Chinese banks' liquidity boost


Chinese banks' liquidity boost
chinese banks economic boostWhile China's banks have been braving the storms of economic uncertainty over recent months, with many finding themselves strapped for capital, there has been some encouraging fiscal news. These banks may well find themselves receiving a cash injection – and this is down to fiscal funding rather than any signs of government policy loosening.
According to economic commentators at China International Capital Co Ltd (CICC), the nation's largest bank, the Ministry of Finance is expected to endorse the payout of over 1 trillian yuan (the equivalent of some $158.2 billion) of treasury deposits to various government departments. The Chinese government allocated around 700 billion yuan of deficit in the 2011 Budget that was adopted the following March.
Ministry of Finance data revealed that fiscal revenues amounted to around 1.2 trillian yuan in the three annual quarters from January to September last year, with expenditure peaking at 1.9 trillian yuan by the final quarter of 2012. With the impact of the huge fiscal injections being most keenly felt at year ends, the CICC predicted that China's banks will boost their overall capital strength by some 1.2 trillian yuan.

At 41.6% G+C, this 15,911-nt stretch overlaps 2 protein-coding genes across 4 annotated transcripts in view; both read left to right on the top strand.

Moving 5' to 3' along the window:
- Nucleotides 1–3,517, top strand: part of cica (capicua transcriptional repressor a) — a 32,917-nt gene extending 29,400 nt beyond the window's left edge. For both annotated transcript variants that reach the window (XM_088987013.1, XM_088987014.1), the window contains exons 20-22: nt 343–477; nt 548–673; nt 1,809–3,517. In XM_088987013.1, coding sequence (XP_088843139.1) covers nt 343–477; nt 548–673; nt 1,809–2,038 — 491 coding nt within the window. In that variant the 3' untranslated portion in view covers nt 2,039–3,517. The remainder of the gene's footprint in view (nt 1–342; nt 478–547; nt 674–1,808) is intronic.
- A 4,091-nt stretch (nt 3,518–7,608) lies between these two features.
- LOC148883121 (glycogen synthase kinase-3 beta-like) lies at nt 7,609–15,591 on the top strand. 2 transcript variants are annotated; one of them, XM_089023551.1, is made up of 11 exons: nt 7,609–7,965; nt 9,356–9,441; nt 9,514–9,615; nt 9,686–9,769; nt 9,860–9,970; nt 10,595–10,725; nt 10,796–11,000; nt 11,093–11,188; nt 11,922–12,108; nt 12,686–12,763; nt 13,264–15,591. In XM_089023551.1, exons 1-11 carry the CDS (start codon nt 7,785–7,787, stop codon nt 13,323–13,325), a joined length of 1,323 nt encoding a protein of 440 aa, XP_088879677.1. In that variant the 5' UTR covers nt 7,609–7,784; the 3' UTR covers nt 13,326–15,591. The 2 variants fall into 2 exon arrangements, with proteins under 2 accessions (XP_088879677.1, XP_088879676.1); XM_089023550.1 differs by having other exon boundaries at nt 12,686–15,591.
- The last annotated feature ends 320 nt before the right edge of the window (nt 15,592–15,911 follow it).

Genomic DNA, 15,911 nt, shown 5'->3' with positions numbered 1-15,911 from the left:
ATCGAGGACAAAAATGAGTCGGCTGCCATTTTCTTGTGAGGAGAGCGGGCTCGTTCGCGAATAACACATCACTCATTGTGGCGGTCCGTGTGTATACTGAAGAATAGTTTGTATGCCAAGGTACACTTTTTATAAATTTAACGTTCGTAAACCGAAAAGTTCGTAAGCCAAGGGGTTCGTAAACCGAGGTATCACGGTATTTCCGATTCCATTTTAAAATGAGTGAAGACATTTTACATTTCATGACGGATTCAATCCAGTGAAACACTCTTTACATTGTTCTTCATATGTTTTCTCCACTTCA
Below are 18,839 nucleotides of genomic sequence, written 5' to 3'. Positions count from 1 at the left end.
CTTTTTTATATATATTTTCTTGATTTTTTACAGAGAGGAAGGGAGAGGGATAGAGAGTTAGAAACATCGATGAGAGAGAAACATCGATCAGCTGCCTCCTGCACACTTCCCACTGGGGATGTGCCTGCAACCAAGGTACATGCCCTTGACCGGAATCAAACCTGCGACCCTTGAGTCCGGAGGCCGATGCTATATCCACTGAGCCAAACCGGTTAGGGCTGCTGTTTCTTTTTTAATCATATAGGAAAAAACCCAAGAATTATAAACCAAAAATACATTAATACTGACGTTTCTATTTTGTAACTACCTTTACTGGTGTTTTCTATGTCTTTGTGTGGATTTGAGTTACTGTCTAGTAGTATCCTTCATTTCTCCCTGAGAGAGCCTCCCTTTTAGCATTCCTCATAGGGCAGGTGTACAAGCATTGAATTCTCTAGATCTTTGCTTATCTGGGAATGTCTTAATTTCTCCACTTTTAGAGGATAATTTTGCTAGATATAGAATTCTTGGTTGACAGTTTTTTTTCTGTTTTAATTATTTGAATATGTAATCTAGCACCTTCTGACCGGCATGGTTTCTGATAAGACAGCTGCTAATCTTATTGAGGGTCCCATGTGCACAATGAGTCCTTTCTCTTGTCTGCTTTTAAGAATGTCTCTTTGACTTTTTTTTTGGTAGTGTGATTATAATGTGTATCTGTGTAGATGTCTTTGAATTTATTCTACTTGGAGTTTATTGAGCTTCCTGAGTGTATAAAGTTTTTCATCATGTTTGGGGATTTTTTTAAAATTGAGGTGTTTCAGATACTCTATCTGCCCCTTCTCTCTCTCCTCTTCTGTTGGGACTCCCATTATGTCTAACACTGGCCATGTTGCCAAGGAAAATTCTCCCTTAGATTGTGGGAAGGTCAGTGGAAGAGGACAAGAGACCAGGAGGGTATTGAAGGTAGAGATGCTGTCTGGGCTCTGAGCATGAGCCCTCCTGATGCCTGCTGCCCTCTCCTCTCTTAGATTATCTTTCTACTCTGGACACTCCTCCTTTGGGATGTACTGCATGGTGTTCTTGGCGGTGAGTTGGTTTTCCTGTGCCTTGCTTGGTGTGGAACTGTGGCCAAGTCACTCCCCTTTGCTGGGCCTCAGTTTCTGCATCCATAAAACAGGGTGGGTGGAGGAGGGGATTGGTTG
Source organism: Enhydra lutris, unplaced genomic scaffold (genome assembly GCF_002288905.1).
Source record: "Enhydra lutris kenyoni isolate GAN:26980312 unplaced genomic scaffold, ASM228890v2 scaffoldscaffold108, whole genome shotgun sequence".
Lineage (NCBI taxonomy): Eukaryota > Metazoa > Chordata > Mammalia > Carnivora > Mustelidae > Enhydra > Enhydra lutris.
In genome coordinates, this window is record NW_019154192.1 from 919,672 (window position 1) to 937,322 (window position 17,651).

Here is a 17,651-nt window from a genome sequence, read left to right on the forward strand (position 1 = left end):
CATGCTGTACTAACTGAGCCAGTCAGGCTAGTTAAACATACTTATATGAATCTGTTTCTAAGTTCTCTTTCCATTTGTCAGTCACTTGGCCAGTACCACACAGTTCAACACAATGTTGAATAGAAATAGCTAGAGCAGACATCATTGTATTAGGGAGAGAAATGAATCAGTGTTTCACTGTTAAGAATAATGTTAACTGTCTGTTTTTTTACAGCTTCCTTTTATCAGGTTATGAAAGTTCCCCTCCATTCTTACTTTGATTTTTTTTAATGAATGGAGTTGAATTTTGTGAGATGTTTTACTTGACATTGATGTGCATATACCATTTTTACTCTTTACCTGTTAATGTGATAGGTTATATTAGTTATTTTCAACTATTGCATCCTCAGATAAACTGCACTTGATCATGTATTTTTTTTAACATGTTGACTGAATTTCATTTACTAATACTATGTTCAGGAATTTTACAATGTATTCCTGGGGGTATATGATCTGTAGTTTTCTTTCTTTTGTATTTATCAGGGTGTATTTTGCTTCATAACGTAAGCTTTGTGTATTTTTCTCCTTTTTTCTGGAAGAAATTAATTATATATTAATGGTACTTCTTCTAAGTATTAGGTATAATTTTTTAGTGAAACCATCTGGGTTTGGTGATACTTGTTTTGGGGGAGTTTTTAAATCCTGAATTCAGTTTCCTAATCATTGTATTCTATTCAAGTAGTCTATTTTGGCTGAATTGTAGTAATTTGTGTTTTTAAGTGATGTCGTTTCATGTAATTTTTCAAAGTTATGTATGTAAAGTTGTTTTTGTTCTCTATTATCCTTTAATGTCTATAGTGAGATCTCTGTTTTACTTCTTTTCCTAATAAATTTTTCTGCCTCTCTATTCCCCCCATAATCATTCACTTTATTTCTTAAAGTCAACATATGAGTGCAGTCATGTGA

The conditions for liquidity existing in China's banks began showing signs of improvement towards November. One reason for this was the fact that the People's Bank of China (PBOC), the central bank in the country, ceased draining liquidity from the banking sector through open market operations. Recently the PBOC released 96 billion yuan into the Chinese money market.
Premier Wen Jiabao went on record as saying that China could expect a partial easing of the nationwide credit-tightening measures that had been undertaken in recent weeks. Speaking in the northern municipality of Tianjin, he stated that the government would be fine-tuning its macro control monetary policies carefully – “when the time is right”.
In other financial news, the Shanghai Interbank Offered Rate, which measures the rates it will cost each bank to borrow from another, showed a range of fluctuating points for this facility. Their one-month projection had weakened to 15.33 basis points (to 4.9242 percent). This is a strong indication of the likely liquidity outlook for China's banks in the short-term.

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